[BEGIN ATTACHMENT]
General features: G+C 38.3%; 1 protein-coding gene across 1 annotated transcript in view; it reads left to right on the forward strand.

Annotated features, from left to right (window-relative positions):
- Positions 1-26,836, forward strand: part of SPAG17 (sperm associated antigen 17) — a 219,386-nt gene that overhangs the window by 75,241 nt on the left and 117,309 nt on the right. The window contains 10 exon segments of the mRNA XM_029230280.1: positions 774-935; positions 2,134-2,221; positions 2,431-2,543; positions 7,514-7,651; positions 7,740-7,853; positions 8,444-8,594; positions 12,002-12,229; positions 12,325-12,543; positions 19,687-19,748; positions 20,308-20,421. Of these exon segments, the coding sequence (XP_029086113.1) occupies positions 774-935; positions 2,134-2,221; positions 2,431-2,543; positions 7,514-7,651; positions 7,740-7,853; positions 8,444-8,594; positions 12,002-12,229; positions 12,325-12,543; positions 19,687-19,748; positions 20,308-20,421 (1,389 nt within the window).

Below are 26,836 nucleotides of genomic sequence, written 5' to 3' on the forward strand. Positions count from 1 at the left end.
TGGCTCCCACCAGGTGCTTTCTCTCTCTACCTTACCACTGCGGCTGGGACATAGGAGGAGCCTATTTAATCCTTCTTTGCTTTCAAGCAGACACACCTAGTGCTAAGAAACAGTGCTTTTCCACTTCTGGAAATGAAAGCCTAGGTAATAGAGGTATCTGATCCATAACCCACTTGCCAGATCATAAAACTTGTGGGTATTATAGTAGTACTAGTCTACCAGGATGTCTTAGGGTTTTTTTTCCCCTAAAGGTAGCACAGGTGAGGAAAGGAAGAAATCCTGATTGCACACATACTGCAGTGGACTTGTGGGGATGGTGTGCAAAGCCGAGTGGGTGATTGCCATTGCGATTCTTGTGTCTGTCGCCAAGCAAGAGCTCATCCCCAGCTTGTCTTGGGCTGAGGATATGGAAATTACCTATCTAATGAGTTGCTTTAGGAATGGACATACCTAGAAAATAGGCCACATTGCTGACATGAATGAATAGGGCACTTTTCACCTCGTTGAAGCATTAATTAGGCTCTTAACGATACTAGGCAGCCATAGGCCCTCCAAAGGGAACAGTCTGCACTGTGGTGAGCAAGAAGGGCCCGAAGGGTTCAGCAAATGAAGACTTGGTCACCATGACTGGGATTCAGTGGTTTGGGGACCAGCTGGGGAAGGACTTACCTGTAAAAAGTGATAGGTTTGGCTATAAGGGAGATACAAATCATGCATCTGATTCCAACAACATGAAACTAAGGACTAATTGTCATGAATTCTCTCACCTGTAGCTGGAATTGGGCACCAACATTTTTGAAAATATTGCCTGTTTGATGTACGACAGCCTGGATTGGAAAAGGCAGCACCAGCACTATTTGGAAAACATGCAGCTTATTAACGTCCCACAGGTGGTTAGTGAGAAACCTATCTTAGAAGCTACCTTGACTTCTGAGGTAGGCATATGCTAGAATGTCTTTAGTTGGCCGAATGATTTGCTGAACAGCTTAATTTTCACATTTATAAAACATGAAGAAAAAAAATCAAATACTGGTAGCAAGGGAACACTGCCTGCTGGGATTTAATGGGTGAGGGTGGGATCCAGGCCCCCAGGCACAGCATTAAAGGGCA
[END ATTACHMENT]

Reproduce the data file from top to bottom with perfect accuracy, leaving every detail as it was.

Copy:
General features: G+C 38.3%; 1 protein-coding gene across 1 annotated transcript in view; it reads left to right on the forward strand.

Annotated features, from left to right (window-relative positions):
- Positions 1-26,836, forward strand: part of SPAG17 (sperm associated antigen 17) — a 219,386-nt gene that overhangs the window by 75,241 nt on the left and 117,309 nt on the right. The window contains 10 exon segments of the mRNA XM_029230280.1: positions 774-935; positions 2,134-2,221; positions 2,431-2,543; positions 7,514-7,651; positions 7,740-7,853; positions 8,444-8,594; positions 12,002-12,229; positions 12,325-12,543; positions 19,687-19,748; positions 20,308-20,421. Of these exon segments, the coding sequence (XP_029086113.1) occupies positions 774-935; positions 2,134-2,221; positions 2,431-2,543; positions 7,514-7,651; positions 7,740-7,853; positions 8,444-8,594; positions 12,002-12,229; positions 12,325-12,543; positions 19,687-19,748; positions 20,308-20,421 (1,389 nt within the window).

Below are 26,836 nucleotides of genomic sequence, written 5' to 3' on the forward strand. Positions count from 1 at the left end.
TGGCTCCCACCAGGTGCTTTCTCTCTCTACCTTACCACTGCGGCTGGGACATAGGAGGAGCCTATTTAATCCTTCTTTGCTTTCAAGCAGACACACCTAGTGCTAAGAAACAGTGCTTTTCCACTTCTGGAAATGAAAGCCTAGGTAATAGAGGTATCTGATCCATAACCCACTTGCCAGATCATAAAACTTGTGGGTATTATAGTAGTACTAGTCTACCAGGATGTCTTAGGGTTTTTTTTCCCCTAAAGGTAGCACAGGTGAGGAAAGGAAGAAATCCTGATTGCACACATACTGCAGTGGACTTGTGGGGATGGTGTGCAAAGCCGAGTGGGTGATTGCCATTGCGATTCTTGTGTCTGTCGCCAAGCAAGAGCTCATCCCCAGCTTGTCTTGGGCTGAGGATATGGAAATTACCTATCTAATGAGTTGCTTTAGGAATGGACATACCTAGAAAATAGGCCACATTGCTGACATGAATGAATAGGGCACTTTTCACCTCGTTGAAGCATTAATTAGGCTCTTAACGATACTAGGCAGCCATAGGCCCTCCAAAGGGAACAGTCTGCACTGTGGTGAGCAAGAAGGGCCCGAAGGGTTCAGCAAATGAAGACTTGGTCACCATGACTGGGATTCAGTGGTTTGGGGACCAGCTGGGGAAGGACTTACCTGTAAAAAGTGATAGGTTTGGCTATAAGGGAGATACAAATCATGCATCTGATTCCAACAACATGAAACTAAGGACTAATTGTCATGAATTCTCTCACCTGTAGCTGGAATTGGGCACCAACATTTTTGAAAATATTGCCTGTTTGATGTACGACAGCCTGGATTGGAAAAGGCAGCACCAGCACTATTTGGAAAACATGCAGCTTATTAACGTCCCACAGGTGGTTAGTGAGAAACCTATCTTAGAAGCTACCTTGACTTCTGAGGTAGGCATATGCTAGAATGTCTTTAGTTGGCCGAATGATTTGCTGAACAGCTTAATTTTCACATTTATAAAACATGAAGAAAAAAAATCAAATACTGGTAGCAAGGGAACACTGCCTGCTGGGATTTAATGGGTGAGGGTGGGATCCAGGCCCCCAGGCACAGCATTAAAGGGCA